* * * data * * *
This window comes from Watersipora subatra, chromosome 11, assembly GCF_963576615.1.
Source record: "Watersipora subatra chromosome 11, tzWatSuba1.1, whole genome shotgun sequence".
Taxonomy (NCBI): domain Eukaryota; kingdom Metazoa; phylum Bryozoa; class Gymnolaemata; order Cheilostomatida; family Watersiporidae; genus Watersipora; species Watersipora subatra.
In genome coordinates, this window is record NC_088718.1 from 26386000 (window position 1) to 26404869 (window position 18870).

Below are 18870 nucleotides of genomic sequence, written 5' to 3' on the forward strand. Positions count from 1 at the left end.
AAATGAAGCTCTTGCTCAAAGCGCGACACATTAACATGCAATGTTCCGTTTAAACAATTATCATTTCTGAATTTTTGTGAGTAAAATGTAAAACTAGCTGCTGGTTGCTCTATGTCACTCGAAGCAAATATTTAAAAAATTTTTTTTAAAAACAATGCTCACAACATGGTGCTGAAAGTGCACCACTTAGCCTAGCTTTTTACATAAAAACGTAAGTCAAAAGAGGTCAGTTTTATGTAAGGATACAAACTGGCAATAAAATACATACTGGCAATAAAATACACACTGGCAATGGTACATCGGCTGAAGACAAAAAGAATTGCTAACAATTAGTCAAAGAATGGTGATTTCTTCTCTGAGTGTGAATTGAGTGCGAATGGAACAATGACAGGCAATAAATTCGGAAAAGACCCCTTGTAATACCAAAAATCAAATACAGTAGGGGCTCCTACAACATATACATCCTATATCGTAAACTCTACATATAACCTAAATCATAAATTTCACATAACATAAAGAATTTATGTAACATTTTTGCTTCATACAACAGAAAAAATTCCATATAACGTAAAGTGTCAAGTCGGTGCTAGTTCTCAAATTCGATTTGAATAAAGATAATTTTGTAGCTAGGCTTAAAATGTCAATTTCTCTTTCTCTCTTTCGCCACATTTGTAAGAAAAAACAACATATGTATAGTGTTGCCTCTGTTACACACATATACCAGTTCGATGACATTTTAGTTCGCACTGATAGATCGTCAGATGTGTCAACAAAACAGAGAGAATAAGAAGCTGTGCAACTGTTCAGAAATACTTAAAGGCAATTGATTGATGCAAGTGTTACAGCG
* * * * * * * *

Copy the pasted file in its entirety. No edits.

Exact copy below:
This window comes from Watersipora subatra, chromosome 11, assembly GCF_963576615.1.
Source record: "Watersipora subatra chromosome 11, tzWatSuba1.1, whole genome shotgun sequence".
Taxonomy (NCBI): domain Eukaryota; kingdom Metazoa; phylum Bryozoa; class Gymnolaemata; order Cheilostomatida; family Watersiporidae; genus Watersipora; species Watersipora subatra.
In genome coordinates, this window is record NC_088718.1 from 26386000 (window position 1) to 26404869 (window position 18870).

Below are 18870 nucleotides of genomic sequence, written 5' to 3' on the forward strand. Positions count from 1 at the left end.
AAATGAAGCTCTTGCTCAAAGCGCGACACATTAACATGCAATGTTCCGTTTAAACAATTATCATTTCTGAATTTTTGTGAGTAAAATGTAAAACTAGCTGCTGGTTGCTCTATGTCACTCGAAGCAAATATTTAAAAAATTTTTTTTAAAAACAATGCTCACAACATGGTGCTGAAAGTGCACCACTTAGCCTAGCTTTTTACATAAAAACGTAAGTCAAAAGAGGTCAGTTTTATGTAAGGATACAAACTGGCAATAAAATACATACTGGCAATAAAATACACACTGGCAATGGTACATCGGCTGAAGACAAAAAGAATTGCTAACAATTAGTCAAAGAATGGTGATTTCTTCTCTGAGTGTGAATTGAGTGCGAATGGAACAATGACAGGCAATAAATTCGGAAAAGACCCCTTGTAATACCAAAAATCAAATACAGTAGGGGCTCCTACAACATATACATCCTATATCGTAAACTCTACATATAACCTAAATCATAAATTTCACATAACATAAAGAATTTATGTAACATTTTTGCTTCATACAACAGAAAAAATTCCATATAACGTAAAGTGTCAAGTCGGTGCTAGTTCTCAAATTCGATTTGAATAAAGATAATTTTGTAGCTAGGCTTAAAATGTCAATTTCTCTTTCTCTCTTTCGCCACATTTGTAAGAAAAAACAACATATGTATAGTGTTGCCTCTGTTACACACATATACCAGTTCGATGACATTTTAGTTCGCACTGATAGATCGTCAGATGTGTCAACAAAACAGAGAGAATAAGAAGCTGTGCAACTGTTCAGAAATACTTAAAGGCAATTGATTGATGCAAGTGTTACAGCG